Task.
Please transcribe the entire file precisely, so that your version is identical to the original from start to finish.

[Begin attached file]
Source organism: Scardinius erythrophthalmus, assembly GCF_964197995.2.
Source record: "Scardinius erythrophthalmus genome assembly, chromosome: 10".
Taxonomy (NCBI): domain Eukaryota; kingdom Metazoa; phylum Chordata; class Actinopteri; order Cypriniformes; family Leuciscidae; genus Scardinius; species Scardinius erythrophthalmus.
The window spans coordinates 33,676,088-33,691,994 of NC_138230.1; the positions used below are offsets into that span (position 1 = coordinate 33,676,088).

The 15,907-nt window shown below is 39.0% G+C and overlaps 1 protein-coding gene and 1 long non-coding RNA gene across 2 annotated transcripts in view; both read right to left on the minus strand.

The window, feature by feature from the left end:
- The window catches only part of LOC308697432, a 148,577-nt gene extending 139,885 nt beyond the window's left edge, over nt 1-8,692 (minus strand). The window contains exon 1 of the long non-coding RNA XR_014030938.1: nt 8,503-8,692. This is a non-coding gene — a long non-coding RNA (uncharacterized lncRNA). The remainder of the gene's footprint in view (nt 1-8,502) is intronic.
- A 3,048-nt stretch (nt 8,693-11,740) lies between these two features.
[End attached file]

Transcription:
Source organism: Scardinius erythrophthalmus, assembly GCF_964197995.2.
Source record: "Scardinius erythrophthalmus genome assembly, chromosome: 10".
Taxonomy (NCBI): domain Eukaryota; kingdom Metazoa; phylum Chordata; class Actinopteri; order Cypriniformes; family Leuciscidae; genus Scardinius; species Scardinius erythrophthalmus.
The window spans coordinates 33,676,088-33,691,994 of NC_138230.1; the positions used below are offsets into that span (position 1 = coordinate 33,676,088).

The 15,907-nt window shown below is 39.0% G+C and overlaps 1 protein-coding gene and 1 long non-coding RNA gene across 2 annotated transcripts in view; both read right to left on the minus strand.

The window, feature by feature from the left end:
- The window catches only part of LOC308697432, a 148,577-nt gene extending 139,885 nt beyond the window's left edge, over nt 1-8,692 (minus strand). The window contains exon 1 of the long non-coding RNA XR_014030938.1: nt 8,503-8,692. This is a non-coding gene — a long non-coding RNA (uncharacterized lncRNA). The remainder of the gene's footprint in view (nt 1-8,502) is intronic.
- A 3,048-nt stretch (nt 8,693-11,740) lies between these two features.